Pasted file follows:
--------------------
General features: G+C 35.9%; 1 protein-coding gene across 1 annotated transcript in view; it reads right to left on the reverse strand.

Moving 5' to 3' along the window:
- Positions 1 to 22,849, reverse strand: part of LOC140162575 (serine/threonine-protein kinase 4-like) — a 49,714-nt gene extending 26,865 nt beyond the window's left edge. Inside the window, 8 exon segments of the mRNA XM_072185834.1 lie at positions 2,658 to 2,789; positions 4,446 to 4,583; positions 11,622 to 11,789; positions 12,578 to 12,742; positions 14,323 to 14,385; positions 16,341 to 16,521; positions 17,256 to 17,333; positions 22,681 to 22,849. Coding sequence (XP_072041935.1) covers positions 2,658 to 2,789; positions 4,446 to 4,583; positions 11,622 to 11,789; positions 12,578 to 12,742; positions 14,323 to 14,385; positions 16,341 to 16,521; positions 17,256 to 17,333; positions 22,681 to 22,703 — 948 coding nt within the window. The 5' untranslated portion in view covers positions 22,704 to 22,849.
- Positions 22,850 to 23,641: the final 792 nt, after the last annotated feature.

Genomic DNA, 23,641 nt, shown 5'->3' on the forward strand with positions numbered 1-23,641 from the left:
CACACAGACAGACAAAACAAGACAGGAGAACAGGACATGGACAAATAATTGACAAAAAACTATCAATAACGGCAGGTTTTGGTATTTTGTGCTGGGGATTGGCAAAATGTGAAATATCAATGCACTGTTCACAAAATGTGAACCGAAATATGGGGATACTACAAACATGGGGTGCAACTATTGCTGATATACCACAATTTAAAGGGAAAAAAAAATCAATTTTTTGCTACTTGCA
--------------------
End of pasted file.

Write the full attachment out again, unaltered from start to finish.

General features: G+C 35.9%; 1 protein-coding gene across 1 annotated transcript in view; it reads right to left on the reverse strand.

Moving 5' to 3' along the window:
- Positions 1 to 22,849, reverse strand: part of LOC140162575 (serine/threonine-protein kinase 4-like) — a 49,714-nt gene extending 26,865 nt beyond the window's left edge. Inside the window, 8 exon segments of the mRNA XM_072185834.1 lie at positions 2,658 to 2,789; positions 4,446 to 4,583; positions 11,622 to 11,789; positions 12,578 to 12,742; positions 14,323 to 14,385; positions 16,341 to 16,521; positions 17,256 to 17,333; positions 22,681 to 22,849. Coding sequence (XP_072041935.1) covers positions 2,658 to 2,789; positions 4,446 to 4,583; positions 11,622 to 11,789; positions 12,578 to 12,742; positions 14,323 to 14,385; positions 16,341 to 16,521; positions 17,256 to 17,333; positions 22,681 to 22,703 — 948 coding nt within the window. The 5' untranslated portion in view covers positions 22,704 to 22,849.
- Positions 22,850 to 23,641: the final 792 nt, after the last annotated feature.

Genomic DNA, 23,641 nt, shown 5'->3' on the forward strand with positions numbered 1-23,641 from the left:
CACACAGACAGACAAAACAAGACAGGAGAACAGGACATGGACAAATAATTGACAAAAAACTATCAATAACGGCAGGTTTTGGTATTTTGTGCTGGGGATTGGCAAAATGTGAAATATCAATGCACTGTTCACAAAATGTGAACCGAAATATGGGGATACTACAAACATGGGGTGCAACTATTGCTGATATACCACAATTTAAAGGGAAAAAAAAATCAATTTTTTGCTACTTGCA